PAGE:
One of the guiltiest postmodern pleasures is to take familiar stories and update them to fit our genre-crossing, coke-snorting, contemporary selves. Politically Correct Bedtime Stories salved the children inside; illuminating the anti-feminist, xenophobic flaws of yore. It showed us that we, too, could enjoy Snow White, as long as she derides the dwarves for trying to make her a slave to their penises.
Another such update can be found in John Reed’s The Whole, loosely based around Alice’s Adventures in Wonderland. Published by Pocket Books and MTV Books, The Whole takes the familiar story—eliminating the key stoner sensibilities—and uses it to frame a satire that’s engaging, inconsistent, and depressing.
“Thing,” as she is called, is a trendy 23-year-old Jersey girl discovered at a televised, Spring Break contest, sponsored by none other than MTV. After attending “fatt camp” (misspelled as it is because, to Thing, “fat” is a four letter word,) Thing conquers the hearts and minds of horny 15-year-olds everywhere by sporting designer thong bikinis and reporting on such important events as the X-Games and the Grammys. Prone to the naivete of a budding journalist, she reasons that wearing a bikini on national TV is a small step toward superstardom, or at least the Meredith Viera-type celebrity to save her from long lines at New York clubs. She’s perky, augmented, if a little bit old; with the enthusiasm of Suzanne Somers in a Thighmaster commercial.
We witness the wise and fall of her celebrity in the first 25 pages, after which her bare bronzed ass finds itself kicked to the curb as a casualty of the ratings. If you’re anything like me, or half the females in the developed world, you’ll cheer her imminent fall from stardom. The author seems to take particular delight in highlighting her less-than-perfect vocabulary, which stemmed from an adolescence rooted in giggles and peroxide.
One of the charming but obnoxious features of the narrative, which spends a great deal of its time in New York City, is the keen attention to the particularities that define a place. Reed seems to be writing for the Manhattan native. Thing attends a very trendy party at a very trendy (actual) NYC nightclub called Eugene, where she befriends a large black-haired rabbit called Black Rabbit. He procures a pink cocktail to the washed-up star, who reveals her true desire to help people. (It’s well known among everyone in her glitzy world that “helping people” means “gaining credibility”.) When prompted for, exactly, what she was searching for as a VJ (Video Journalist, not Video Jockey), she responded, desperately, “The middle! I want to find the middle.”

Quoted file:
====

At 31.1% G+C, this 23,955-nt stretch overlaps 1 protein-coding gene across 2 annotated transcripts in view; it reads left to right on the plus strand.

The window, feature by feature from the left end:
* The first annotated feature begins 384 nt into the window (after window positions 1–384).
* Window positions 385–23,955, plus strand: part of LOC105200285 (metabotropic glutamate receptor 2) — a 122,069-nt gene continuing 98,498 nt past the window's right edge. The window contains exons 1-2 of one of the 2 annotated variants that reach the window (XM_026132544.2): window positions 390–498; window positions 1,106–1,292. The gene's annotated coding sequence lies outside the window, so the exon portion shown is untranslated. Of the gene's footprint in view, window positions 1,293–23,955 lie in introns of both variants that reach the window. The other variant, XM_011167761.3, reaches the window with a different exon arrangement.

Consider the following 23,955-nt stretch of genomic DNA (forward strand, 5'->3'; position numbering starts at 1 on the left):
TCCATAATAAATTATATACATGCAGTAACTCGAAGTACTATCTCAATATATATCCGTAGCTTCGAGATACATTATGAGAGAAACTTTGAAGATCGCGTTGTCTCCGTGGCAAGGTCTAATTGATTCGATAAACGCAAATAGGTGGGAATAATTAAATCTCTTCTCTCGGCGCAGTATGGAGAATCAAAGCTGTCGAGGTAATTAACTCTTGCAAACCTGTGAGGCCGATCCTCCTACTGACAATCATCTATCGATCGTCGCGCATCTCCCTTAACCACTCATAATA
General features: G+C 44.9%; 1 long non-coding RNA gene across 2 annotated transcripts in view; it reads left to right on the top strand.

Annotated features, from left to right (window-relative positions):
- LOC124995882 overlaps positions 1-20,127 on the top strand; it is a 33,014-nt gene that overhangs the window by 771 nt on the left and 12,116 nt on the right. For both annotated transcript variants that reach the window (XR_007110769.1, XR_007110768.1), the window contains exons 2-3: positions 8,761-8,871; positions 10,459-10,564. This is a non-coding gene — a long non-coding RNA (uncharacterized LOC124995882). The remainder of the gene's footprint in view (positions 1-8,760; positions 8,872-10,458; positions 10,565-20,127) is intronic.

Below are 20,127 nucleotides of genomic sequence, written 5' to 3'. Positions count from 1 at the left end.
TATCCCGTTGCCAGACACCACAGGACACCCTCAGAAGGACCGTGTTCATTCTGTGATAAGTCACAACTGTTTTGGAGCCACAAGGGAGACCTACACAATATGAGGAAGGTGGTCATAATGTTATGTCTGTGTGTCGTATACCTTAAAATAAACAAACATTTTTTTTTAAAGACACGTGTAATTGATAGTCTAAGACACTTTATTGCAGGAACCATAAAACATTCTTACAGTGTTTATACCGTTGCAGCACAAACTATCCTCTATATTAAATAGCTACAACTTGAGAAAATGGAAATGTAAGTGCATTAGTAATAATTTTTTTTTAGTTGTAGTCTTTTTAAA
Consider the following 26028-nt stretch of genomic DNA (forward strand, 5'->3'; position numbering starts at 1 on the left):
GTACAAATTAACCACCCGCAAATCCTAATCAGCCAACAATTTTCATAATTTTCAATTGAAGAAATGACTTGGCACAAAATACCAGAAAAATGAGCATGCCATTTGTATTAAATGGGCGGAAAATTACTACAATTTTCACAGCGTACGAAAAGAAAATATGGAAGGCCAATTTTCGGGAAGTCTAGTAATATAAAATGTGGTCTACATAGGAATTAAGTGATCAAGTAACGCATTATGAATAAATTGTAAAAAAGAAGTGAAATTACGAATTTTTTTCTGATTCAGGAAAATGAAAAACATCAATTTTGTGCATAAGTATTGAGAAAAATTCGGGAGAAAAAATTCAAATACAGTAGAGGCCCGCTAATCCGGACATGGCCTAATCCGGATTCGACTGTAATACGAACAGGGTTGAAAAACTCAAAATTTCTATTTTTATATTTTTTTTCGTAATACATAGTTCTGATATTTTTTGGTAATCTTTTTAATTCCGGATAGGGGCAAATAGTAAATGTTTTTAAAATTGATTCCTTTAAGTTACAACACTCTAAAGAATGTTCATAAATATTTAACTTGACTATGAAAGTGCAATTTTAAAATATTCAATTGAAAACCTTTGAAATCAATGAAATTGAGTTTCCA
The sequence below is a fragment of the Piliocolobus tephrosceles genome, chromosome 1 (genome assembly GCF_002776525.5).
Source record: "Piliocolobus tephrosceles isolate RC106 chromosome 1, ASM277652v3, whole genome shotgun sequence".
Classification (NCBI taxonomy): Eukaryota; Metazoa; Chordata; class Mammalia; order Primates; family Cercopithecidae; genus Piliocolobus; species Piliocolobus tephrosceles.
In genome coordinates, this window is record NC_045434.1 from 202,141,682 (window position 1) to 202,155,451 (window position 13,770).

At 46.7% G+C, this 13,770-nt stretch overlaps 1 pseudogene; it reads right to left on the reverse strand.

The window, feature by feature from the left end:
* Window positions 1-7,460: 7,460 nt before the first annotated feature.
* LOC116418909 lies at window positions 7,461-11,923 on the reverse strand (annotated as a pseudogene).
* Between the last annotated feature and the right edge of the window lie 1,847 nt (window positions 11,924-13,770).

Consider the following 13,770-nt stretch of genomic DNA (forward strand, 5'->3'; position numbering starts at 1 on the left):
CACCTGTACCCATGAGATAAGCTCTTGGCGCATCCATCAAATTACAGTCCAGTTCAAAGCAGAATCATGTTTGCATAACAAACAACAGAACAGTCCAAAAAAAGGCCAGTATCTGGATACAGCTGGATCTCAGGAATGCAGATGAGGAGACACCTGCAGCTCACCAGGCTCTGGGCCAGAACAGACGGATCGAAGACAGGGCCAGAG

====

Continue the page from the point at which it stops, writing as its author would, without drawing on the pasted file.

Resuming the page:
The rest of the book accompanies Thing through her dysfunctional inner monologues, as she proceeds from washed up VJ to Goddess of Humanity. (I hate to spoil the ending, but I’m not joking.) She rooms with a pierced Rhode Island escapee named Pancho, who comforts her through her troubled career and ultimately gets kicked out the door on her way back to MTV. The central theme of the novel is a hole that opens up in the town of Prairie Dog, Middle America. The Peterson family, spearheaded by young Bobby Peterson, gets sucked into a hole in the earth that first engulfs their suburban house and eventually parts of the town and the world. As Thing’s narcissistic successor perishes in an attempt to report on the hole, Thing is called in to fill the desperate void in the “Viacom-munity.” (“Yes, I know leaving was for the best. No, I know the company didn’t want to impede my growth—and it didn’t, I mean, I really found myself…Yes, I know, for the journalism… Oh yes, wiggle more when I talk. Okay.”)
With her MTV empire taking orders again, Thing succumbs to each hare-brained V-Journalistic whim, which lands her where else but Roswell, New Mexico, and the center of a vast global conspiracy going back to the lost city of Atlantis.
If it sounds complicated, it is. Or maybe it’s not. That is, the book’s meaning has layers upon layers upon layers of ... nothing. At its core, Reed’s novel is a critique of contemporary American consumerist values. As an author, he should be commended for having the bravery to take celebrity worship to its logical end—the celebrity actually becomes a goddess, and actually is worshipped. His grasp of suburban America is as strong as his grasp on New York. He balances his critique equally between highlighting the suburban herd mentality and, well, the urban herd mentality and the people who control it. While Joe Middle America enjoys his packaged MTV music festival next to growing Gap in the earth, New Yorkers are finding their centers through aromatherapy and yoga before working on TRL. In The Whole, both of these cultures point to a vacuous American middle that lacks any sort of real spirituality.
While the point of the novel is duly taken, one wonders exactly why anybody, especially anybody published by MTV Books, needs to point this out. Reed has not given us any-Thing new to think about, but has extended our thoughts on the subject to consider the worst possible outcomes. It’s an extended, trippy “be careful what you wish for” story. The trip is entertaining, if not a bit bogged down in tangents, and passes faster than an episode of The Real World. If you need another reminder of what it means to be Comcast American, read this book. It will doubtlessly prove fascinating to those not yet spoiled by media theory, or years of living in the USA. For those of us who don’t, let’s sit back, relax, and watch another episode of The Surreal Life. We deserve it.